One of the great things about staying here at Camp Verde is we are within driving distance of spectacular sights in all directions. One of the "don't miss" things in the area is a trio of National Monuments that are tributes to the Sinagua people: Tuzigoot, Montezuma Castle and Montezuma Well.
Tuzigoot (Try saying that Apache word for "crooked water" three times fast!) is an ancient pueblo that sits high on a hilltop near Clarksdale. On our sightseeing day with Sandie and Jim we climbed the hill overlooking the beautiful Verde Valley and checked out the site of this 1,000 year old ruin. Excavated in the mid-1930s, Tuzigoot is estimated to have been a two-story village constructed of limestone and sandstone. With 77 rooms on the ground floor, the pueblo was home to between 50 and 200 people. With a sweeping view and access to water nearby, this was a choice location to build a home in the desert.
Not far from our park here in Camp Verde stands Montezuma Castle, a five-story, 20-room dwelling built in a cliff recess 100 feet above the valley floor and Beaver Creek. Its name comes from the mistaken belief that the castle had been constructed by Aztec refugees for their emperor. Truth is, Montezuma never ventured this far north. But, the name stuck. Unlike Tuzigoot, which deteriorated in the desert wind and sun, this 900-year-old place remains relatively well-preserved in its natural shelter from the elements. The 35 or so people who called the castle home used tall narrow wooden ladders to gain access to this secure spot with a view.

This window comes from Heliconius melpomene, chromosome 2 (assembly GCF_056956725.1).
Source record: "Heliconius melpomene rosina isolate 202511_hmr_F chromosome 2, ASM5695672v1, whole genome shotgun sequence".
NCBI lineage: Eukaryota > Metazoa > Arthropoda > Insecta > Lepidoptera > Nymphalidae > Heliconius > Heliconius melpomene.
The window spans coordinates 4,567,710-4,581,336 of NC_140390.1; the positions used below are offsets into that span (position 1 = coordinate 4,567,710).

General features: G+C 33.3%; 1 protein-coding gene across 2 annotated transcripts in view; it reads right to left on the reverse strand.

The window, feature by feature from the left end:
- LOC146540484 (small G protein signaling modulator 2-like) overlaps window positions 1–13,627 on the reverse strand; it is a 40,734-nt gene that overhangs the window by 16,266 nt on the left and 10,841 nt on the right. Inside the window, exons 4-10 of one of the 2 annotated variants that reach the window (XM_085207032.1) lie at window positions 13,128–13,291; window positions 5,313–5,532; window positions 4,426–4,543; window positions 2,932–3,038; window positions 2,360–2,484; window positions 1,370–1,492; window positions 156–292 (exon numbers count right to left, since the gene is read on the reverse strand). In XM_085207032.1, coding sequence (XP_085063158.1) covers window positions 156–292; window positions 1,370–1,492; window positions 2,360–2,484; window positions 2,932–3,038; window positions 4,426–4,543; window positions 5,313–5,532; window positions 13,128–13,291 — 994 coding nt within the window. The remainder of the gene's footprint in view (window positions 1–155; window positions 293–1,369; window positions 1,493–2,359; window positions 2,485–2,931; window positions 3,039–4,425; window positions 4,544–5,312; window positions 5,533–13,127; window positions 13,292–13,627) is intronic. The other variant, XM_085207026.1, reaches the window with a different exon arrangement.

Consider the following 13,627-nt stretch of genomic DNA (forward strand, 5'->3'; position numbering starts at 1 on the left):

North of the castle, just east of I-17, you'll find Montezuma Well. It's a limestone sink hole formed centuries ago by the collapse of an underground cavern. Fed by continuously flowing springs, the well supplied crop irrigation to the Sinagua. There are ruins in the walls above the water and the grounds around the well. According to the National Park Service, about 150 to 200 Southern Sinagua people lived here before they mysteriously left.
The mystery these three monuments share is what happened in the early 1400s. With the turn of that century, the Sinagua people abandoned their pueblos. And, as the story goes, no one knows why. Whatever the case, the chance to take a peek today at what remains of their prehistoric lives is a real treat.